The Wing’s New Podcast Wants to Rewrite Women’s History


Even if you’ve never stepped feet inside The Wing’s women-focused co-working space, we substantially know what one looks like. Since rising in 2016, The Wing has fast expanded, holding over a cities and a Instagram feeds with a millennial pinkish walls and luminary speakers. By many, it’s seen as a ultimate cool-girl hangout, a place where we can take a call inside a “Fran Fine” phone room, induce your skeleton for universe domination, and, soon, dump your child off for childcare. And now, those same vibes are entrance directly into your ears with a launch of The Wing’s new podcast, No Man’s Land.

The story podcast, that premiered on Thursday, is all about “women who were too bad for your textbooks.” Hosted by Alexis Coe, The Wing’s in-house historian, any part dives into a life of a opposite rule-breaking woman.

The women themselves? They come from a verbatim spreadsheet Coe has been building given her days in grad school, and it facilities hundreds of women on it, women whose stories she’s wanted to dissect.

“It’s critical that people comprehend this is not a podcast in that I’m customarily revelation a autobiography that we have compiled,” Coe explains to “I’m indeed doing strange research. As a historian, given this is what we do, I’m lerned in this, we can’t customarily take any story as literal; we have to check all sources. And what’s been unequivocally fun is that when we check a sources, we always find holes and gaps, and we find mistakes… so we indeed do mangle belligerent in women’s history, and I’m unequivocally unapproachable of that.”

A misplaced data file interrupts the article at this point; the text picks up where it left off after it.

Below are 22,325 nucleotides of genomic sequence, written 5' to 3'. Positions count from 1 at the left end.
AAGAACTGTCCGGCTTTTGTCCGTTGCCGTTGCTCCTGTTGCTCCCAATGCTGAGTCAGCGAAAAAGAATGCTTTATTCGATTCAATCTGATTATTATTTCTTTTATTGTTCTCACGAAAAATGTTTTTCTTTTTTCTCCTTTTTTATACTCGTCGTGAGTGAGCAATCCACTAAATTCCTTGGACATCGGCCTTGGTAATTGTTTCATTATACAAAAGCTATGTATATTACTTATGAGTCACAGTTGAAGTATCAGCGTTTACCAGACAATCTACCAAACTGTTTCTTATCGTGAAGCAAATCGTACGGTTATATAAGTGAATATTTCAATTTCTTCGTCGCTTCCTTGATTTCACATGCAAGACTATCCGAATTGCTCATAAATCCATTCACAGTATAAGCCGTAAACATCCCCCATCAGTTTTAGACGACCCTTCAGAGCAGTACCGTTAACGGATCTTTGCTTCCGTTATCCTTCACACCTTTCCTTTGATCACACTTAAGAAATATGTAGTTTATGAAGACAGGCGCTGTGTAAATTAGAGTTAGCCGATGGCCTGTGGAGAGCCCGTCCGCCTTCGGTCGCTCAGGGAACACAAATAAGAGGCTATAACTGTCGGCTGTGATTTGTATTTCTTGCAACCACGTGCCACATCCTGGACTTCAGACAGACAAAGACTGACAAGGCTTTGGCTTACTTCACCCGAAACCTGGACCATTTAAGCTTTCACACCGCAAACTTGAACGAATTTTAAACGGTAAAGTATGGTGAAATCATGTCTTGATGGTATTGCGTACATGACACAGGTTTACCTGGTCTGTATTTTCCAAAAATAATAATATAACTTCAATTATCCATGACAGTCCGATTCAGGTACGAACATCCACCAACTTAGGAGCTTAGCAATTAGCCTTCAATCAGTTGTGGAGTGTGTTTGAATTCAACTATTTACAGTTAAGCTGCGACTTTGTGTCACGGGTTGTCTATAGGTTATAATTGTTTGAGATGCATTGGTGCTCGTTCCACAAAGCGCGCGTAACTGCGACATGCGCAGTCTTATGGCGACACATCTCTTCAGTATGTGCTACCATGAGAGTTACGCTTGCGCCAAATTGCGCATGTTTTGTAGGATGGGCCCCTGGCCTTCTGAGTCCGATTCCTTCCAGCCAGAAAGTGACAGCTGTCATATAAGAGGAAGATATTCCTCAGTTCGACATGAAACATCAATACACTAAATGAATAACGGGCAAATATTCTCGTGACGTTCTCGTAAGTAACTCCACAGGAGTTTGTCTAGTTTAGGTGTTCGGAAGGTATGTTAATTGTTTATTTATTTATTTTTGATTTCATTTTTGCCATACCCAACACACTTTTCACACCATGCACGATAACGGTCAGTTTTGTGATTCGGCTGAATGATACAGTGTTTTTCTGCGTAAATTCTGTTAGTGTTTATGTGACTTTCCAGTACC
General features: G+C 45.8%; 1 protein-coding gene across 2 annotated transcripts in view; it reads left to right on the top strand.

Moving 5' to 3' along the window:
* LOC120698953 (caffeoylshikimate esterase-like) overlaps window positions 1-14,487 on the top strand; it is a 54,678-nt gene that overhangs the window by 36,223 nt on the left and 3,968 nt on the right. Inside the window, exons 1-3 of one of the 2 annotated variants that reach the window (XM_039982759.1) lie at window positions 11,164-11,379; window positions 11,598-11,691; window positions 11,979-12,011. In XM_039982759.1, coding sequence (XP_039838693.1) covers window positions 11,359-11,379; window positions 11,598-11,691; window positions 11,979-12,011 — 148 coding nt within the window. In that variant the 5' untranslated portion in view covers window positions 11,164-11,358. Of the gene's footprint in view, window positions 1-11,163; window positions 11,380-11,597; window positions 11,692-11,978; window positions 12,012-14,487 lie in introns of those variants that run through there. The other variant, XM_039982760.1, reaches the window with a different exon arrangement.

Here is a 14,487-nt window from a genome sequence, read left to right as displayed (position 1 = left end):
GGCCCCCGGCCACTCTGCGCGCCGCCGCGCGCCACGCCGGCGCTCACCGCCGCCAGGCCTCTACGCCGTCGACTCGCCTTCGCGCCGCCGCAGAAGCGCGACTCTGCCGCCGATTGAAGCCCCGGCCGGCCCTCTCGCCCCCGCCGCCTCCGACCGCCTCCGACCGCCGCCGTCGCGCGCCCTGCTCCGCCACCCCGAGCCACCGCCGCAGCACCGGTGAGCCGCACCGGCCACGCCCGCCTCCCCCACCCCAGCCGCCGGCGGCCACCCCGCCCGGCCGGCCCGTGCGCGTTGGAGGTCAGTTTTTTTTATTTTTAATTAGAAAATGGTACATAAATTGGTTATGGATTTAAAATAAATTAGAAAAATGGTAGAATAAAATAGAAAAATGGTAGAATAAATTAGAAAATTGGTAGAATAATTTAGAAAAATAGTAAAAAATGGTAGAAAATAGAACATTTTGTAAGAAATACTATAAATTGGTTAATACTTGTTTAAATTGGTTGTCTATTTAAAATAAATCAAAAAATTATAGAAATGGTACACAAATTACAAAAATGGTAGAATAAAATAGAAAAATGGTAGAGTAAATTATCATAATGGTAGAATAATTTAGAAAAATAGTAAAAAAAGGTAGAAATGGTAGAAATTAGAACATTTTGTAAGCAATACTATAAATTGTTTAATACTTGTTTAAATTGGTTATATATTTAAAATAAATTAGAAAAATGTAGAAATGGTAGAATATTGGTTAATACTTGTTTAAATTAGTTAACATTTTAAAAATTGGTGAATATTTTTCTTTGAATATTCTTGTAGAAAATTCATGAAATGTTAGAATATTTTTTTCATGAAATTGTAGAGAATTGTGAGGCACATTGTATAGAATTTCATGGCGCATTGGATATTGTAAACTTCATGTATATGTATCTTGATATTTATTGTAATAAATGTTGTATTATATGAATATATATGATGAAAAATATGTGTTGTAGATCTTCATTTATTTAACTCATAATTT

First adult on a podcast is Stephanie St. Clair, differently famous as “Queenie,” a mafiosi in 1920s Harlem, who also used her energy to write editorials about voting, authorised rights, and fighting opposite military brutality. Queenie was someone Coe had review about in an educational press book created by LaShawn Harris, and she had suspicion about her for some time after. At a time, Queenie was a customarily lady in her locus with a chair during a table, though given during one indicate she left from history, Coe wanted to figure out what happened to her:

The podcast will also underline women whose histories we might consider we know already…but Coe dives deeper. “They are women who have…either been reduced to one thing, customarily given their narratives have been told by men, or in a competition to locate adult with ‘men’s history,’ there have been extensive biographies, and we’ve mislaid a details.” Coe explains that a third part of a podcast will concentration on a 29-year-old Ida B. Wells, who discovers something about her vicinity that changes her life and puts her in danger; it’s a story Coe has wanted to tell given 2013.

“American story has been traditionally told by white men, and they tend to customarily embody other white group in textbooks,” she says. “This is hapless for a education, and it’s an annoyance of cache for a woman’s historian, like me.”

The podcast’s initial deteriorate will have 6 episodes with one expelled any week. You can now listen to No Man’s Land on iTunes, Spotify, Stitcher, and Google Play.


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